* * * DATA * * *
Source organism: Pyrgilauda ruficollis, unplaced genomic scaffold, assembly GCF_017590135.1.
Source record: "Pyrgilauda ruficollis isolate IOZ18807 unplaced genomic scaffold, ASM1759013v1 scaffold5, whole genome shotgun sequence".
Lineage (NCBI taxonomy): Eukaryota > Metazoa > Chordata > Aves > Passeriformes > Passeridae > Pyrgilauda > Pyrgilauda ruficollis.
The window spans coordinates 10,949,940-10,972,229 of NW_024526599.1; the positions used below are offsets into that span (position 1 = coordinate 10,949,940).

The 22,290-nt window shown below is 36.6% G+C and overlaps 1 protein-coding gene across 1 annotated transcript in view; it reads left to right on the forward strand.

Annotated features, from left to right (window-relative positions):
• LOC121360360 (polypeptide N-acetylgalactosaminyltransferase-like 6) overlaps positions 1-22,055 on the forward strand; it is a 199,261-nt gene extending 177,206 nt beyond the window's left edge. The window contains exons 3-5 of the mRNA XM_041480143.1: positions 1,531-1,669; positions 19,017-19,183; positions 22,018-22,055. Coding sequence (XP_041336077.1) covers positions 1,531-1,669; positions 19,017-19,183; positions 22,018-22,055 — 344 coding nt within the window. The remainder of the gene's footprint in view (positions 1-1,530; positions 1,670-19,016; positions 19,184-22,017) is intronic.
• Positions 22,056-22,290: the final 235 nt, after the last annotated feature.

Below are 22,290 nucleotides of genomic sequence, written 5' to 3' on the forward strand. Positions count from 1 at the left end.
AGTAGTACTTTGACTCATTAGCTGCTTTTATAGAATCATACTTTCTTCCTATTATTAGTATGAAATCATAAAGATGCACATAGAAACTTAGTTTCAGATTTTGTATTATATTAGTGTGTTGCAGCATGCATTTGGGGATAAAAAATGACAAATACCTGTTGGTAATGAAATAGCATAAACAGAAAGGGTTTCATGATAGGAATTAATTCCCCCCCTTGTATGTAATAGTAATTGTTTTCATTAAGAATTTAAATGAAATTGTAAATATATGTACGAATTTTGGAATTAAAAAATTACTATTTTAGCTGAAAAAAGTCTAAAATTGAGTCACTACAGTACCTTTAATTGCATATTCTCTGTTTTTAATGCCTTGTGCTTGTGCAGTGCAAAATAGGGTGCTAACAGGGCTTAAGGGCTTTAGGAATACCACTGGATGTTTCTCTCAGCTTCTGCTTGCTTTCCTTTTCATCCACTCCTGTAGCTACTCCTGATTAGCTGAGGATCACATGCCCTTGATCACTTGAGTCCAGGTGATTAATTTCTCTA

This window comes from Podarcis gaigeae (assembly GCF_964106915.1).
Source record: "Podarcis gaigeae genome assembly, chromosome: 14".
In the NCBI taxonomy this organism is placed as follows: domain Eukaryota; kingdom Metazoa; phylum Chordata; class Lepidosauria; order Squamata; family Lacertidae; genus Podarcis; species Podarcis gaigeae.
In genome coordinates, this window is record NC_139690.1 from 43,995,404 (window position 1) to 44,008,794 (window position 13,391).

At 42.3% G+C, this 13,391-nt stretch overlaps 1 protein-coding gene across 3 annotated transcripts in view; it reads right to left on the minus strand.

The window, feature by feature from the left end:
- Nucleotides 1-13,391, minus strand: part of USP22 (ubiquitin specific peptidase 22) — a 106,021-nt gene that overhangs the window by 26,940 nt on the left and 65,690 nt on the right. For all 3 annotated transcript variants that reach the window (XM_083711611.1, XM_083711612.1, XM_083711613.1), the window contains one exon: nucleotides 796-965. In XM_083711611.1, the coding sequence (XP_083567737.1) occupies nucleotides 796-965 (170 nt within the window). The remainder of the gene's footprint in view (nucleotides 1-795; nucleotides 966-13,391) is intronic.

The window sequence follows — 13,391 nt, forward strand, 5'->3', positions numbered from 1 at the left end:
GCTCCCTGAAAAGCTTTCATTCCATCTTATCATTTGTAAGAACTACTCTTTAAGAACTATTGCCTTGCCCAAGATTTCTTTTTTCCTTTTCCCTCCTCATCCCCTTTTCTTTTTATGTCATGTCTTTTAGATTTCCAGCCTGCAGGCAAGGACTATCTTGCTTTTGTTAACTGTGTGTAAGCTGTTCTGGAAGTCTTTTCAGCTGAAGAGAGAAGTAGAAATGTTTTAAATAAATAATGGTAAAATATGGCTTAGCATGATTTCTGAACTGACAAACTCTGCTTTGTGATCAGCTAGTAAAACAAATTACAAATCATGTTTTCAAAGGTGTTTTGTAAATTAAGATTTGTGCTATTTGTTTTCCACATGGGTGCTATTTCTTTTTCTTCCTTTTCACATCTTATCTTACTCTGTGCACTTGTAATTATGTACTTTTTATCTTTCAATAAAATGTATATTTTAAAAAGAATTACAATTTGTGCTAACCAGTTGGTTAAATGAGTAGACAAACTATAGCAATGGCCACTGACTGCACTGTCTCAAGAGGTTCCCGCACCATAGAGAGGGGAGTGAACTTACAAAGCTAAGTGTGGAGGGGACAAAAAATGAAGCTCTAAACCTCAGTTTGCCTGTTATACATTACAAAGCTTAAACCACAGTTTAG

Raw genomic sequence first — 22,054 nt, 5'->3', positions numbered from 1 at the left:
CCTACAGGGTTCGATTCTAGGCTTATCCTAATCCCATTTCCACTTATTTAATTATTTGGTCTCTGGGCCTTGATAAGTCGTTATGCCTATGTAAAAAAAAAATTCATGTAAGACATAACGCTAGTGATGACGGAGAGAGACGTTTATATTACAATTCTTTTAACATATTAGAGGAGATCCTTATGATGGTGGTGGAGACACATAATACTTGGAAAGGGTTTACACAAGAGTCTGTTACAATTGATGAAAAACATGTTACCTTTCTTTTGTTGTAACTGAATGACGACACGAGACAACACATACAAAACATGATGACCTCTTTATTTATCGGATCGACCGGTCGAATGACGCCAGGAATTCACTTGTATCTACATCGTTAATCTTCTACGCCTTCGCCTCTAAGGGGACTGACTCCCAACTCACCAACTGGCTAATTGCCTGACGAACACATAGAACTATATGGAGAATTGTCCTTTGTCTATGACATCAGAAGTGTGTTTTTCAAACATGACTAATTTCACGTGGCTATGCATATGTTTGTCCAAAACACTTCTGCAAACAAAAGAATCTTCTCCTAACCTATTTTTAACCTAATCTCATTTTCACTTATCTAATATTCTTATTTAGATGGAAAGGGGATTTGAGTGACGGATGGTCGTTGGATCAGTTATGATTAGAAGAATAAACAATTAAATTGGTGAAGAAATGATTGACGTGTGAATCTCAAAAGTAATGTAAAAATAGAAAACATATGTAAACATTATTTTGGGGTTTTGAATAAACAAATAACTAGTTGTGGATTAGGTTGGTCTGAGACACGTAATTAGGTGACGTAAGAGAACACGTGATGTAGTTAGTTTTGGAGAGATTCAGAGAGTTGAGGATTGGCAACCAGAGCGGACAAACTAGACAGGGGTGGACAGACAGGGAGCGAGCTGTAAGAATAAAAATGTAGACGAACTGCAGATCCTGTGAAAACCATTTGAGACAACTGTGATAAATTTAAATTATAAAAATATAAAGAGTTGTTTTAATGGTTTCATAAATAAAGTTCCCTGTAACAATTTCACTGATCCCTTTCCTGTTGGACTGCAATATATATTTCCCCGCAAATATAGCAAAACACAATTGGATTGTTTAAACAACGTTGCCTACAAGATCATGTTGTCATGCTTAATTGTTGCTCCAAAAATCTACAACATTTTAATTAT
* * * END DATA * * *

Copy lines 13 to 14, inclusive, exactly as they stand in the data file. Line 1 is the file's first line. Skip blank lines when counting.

In the NCBI taxonomy this organism is placed as follows: domain Eukaryota; kingdom Metazoa; phylum Chordata; class Lepidosauria; order Squamata; family Lacertidae; genus Podarcis; species Podarcis gaigeae.
In genome coordinates, this window is record NC_139690.1 from 43,995,404 (window position 1) to 44,008,794 (window position 13,391).